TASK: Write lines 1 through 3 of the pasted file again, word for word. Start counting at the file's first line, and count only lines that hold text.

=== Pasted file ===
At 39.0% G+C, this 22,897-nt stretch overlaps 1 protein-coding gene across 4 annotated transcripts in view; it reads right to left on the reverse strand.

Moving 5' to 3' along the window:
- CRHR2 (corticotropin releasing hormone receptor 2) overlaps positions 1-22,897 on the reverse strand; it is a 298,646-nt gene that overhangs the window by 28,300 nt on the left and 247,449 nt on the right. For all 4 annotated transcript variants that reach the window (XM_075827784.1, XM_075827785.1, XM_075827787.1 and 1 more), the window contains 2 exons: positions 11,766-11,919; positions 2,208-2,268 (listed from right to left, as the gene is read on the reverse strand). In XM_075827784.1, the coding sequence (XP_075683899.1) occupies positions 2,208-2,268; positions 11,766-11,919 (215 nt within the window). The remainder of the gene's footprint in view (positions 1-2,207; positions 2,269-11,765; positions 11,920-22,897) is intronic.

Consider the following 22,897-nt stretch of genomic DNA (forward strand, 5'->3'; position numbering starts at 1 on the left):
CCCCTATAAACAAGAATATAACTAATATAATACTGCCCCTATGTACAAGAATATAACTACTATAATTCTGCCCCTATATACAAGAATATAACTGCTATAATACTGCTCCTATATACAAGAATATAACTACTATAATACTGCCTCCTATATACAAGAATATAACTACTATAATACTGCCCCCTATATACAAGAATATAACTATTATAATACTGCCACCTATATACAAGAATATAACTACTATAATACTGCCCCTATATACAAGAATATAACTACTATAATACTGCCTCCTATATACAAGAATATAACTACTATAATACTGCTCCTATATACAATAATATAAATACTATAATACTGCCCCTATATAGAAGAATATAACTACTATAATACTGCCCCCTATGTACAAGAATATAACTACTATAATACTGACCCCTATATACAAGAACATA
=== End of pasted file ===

At 39.0% G+C, this 22,897-nt stretch overlaps 1 protein-coding gene across 4 annotated transcripts in view; it reads right to left on the reverse strand.

Moving 5' to 3' along the window:
- CRHR2 (corticotropin releasing hormone receptor 2) overlaps positions 1-22,897 on the reverse strand; it is a 298,646-nt gene that overhangs the window by 28,300 nt on the left and 247,449 nt on the right. For all 4 annotated transcript variants that reach the window (XM_075827784.1, XM_075827785.1, XM_075827787.1 and 1 more), the window contains 2 exons: positions 11,766-11,919; positions 2,208-2,268 (listed from right to left, as the gene is read on the reverse strand). In XM_075827784.1, the coding sequence (XP_075683899.1) occupies positions 2,208-2,268; positions 11,766-11,919 (215 nt within the window). The remainder of the gene's footprint in view (positions 1-2,207; positions 2,269-11,765; positions 11,920-22,897) is intronic.